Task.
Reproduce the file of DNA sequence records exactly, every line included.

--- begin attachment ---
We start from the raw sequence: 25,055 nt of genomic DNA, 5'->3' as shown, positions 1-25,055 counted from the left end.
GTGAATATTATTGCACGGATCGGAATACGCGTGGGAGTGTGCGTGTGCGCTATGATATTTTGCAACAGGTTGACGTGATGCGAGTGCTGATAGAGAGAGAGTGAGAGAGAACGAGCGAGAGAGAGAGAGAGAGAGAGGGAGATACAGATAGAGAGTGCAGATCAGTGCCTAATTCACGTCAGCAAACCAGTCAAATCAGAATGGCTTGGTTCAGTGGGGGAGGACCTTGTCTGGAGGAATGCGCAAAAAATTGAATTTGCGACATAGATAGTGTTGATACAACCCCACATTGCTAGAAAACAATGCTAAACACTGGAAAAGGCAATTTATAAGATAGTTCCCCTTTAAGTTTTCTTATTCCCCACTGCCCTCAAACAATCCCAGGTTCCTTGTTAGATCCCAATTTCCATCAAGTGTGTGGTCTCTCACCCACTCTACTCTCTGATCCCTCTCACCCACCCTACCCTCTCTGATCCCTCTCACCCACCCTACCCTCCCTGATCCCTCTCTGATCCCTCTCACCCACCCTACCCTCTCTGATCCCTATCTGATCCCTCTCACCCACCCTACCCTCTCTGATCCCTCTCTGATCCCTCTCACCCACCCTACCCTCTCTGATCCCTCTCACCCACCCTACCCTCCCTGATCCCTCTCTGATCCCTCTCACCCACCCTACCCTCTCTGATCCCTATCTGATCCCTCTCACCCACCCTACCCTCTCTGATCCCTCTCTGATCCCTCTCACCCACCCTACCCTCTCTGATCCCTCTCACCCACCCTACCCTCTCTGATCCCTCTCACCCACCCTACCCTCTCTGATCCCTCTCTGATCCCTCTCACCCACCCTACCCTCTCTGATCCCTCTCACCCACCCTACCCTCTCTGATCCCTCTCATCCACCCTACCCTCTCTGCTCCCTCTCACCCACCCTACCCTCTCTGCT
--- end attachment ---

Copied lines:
We start from the raw sequence: 25,055 nt of genomic DNA, 5'->3' as shown, positions 1-25,055 counted from the left end.
GTGAATATTATTGCACGGATCGGAATACGCGTGGGAGTGTGCGTGTGCGCTATGATATTTTGCAACAGGTTGACGTGATGCGAGTGCTGATAGAGAGAGAGTGAGAGAGAACGAGCGAGAGAGAGAGAGAGAGAGAGGGAGATACAGATAGAGAGTGCAGATCAGTGCCTAATTCACGTCAGCAAACCAGTCAAATCAGAATGGCTTGGTTCAGTGGGGGAGGACCTTGTCTGGAGGAATGCGCAAAAAATTGAATTTGCGACATAGATAGTGTTGATACAACCCCACATTGCTAGAAAACAATGCTAAACACTGGAAAAGGCAATTTATAAGATAGTTCCCCTTTAAGTTTTCTTATTCCCCACTGCCCTCAAACAATCCCAGGTTCCTTGTTAGATCCCAATTTCCATCAAGTGTGTGGTCTCTCACCCACTCTACTCTCTGATCCCTCTCACCCACCCTACCCTCTCTGATCCCTCTCACCCACCCTACCCTCCCTGATCCCTCTCTGATCCCTCTCACCCACCCTACCCTCTCTGATCCCTATCTGATCCCTCTCACCCACCCTACCCTCTCTGATCCCTCTCTGATCCCTCTCACCCACCCTACCCTCTCTGATCCCTCTCACCCACCCTACCCTCCCTGATCCCTCTCTGATCCCTCTCACCCACCCTACCCTCTCTGATCCCTATCTGATCCCTCTCACCCACCCTACCCTCTCTGATCCCTCTCTGATCCCTCTCACCCACCCTACCCTCTCTGATCCCTCTCACCCACCCTACCCTCTCTGATCCCTCTCACCCACCCTACCCTCTCTGATCCCTCTCTGATCCCTCTCACCCACCCTACCCTCTCTGATCCCTCTCACCCACCCTACCCTCTCTGATCCCTCTCATCCACCCTACCCTCTCTGCTCCCTCTCACCCACCCTACCCTCTCTGCT